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Johns Hopkins Health Alert

Sex After A Heart Attack -- When Is It Safe?

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Johns Hopkins cardiologists talk about a leading concern of heart attack patients.

It’s normal to be concerned about your safety following a heart attack, but unwarranted obsessions will interfere with lovemaking and rob the experience of its joy. Have you ever wondered:

Q. How long should I wait to resume sexual activity following a heart attack?

A. For most people, sex can be resumed within three to four weeks following your heart attack after having discussed it with your doctor. Whatever you do, however, don’t rush into sex with the feeling that you have to prove your sexual prowess following your heart attack. Take it slow, just as you would with any other type of activity.

Q. How dangerous is sexual activity after a heart attack?

A. For the most part, not very dangerous at all. Normal sexual activity is no more strenuous on the heart than a number of other routine physical activities, such as brisk walking, golf or carrying 20 pounds of groceries from the car to the house.

After a heart attack, there are both physical and emotional hurdles the patient must clear in order to return to a full, active and healthy life. The best-documented path to recovery after a heart attack begins with a supervised cardiac rehabilitation program (covered by most insurance plans and Medicare) at a hospital or medical center staffed with cardiac nurses and exercise physiologists, all working under the supervision of a cardiologist.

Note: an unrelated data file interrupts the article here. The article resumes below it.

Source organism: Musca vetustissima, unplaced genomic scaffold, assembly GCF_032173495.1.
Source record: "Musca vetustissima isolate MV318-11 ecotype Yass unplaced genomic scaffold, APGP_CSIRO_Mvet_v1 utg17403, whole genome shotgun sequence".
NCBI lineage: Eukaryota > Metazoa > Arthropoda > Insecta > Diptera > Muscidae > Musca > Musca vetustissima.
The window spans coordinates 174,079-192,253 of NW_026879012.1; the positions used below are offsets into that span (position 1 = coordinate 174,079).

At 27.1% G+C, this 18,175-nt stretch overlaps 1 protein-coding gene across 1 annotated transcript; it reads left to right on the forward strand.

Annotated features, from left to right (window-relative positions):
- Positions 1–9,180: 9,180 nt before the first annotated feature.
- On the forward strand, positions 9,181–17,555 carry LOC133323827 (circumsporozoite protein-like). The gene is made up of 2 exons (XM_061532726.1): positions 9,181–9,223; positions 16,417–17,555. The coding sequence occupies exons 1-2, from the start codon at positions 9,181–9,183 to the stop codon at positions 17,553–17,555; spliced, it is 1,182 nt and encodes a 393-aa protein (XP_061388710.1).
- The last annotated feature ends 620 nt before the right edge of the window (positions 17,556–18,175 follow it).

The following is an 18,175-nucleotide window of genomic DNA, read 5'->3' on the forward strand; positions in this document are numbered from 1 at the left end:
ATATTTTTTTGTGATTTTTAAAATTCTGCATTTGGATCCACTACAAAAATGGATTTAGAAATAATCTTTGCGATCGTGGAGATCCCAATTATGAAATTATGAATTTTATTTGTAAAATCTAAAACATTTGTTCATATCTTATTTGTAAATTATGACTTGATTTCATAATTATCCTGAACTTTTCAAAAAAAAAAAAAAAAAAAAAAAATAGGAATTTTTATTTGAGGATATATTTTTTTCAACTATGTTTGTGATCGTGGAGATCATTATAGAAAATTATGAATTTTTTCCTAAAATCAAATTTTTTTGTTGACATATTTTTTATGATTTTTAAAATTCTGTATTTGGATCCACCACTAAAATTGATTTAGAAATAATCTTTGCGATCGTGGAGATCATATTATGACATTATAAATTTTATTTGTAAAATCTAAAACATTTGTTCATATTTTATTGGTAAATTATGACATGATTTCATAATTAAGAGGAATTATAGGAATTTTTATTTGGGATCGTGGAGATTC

Q. How will a cardiac care program help?

A. Cardiac care programs have three major goals: maintain or improve one's functional capacity; improve quality of life; and prevent future heart attacks. Changes to diet, regular supervised exercise and counseling on a variety of topics -- including sex -- are all vital components of this comprehensive approach to full recovery.

Cardiac rehabilitation programs are often referred to as medical boot camps for patients who have suffered a heart attack. In an 8- to 12-week period, patients who have suffered a heart attack are taken through a supervised exercise program (treadmill walking, stationary bicycling, strength training), provided with nutrition guidance and taught stress management techniques. In addition, they are offered abundant encouragement to make positive lifestyle changes that will dramatically decrease the risk of a second heart attack, keeping them healthy and out of the hospital.

Therefore, when it comes to fear of death from sexual activity after a heart attack, there is little to fear. If you are able to live a physically active life, there is no reason to abstain from sexual activity. While you may be more aware of your heartbeat, breathing and overall well-being, this is normal and will likely lessen over time. 

Posted in Heart Health on January 26, 2007
Reviewed June 2011


Medical Disclaimer: This information is not intended to substitute for the advice of a physician. Click here for additional information: Johns Hopkins Health Alerts Disclaimer


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Health Alerts registered users may post comments and share experiences here at their own discretion. We regret that questions on individual health concerns to the Johns Hopkins editors cannot be answered in this space.

The views expressed here do not constitute medical advice, and do not represent the position of Johns Hopkins Medicine or Remedy Health Media, LLC, which has no responsibility for any comments posted on this site.


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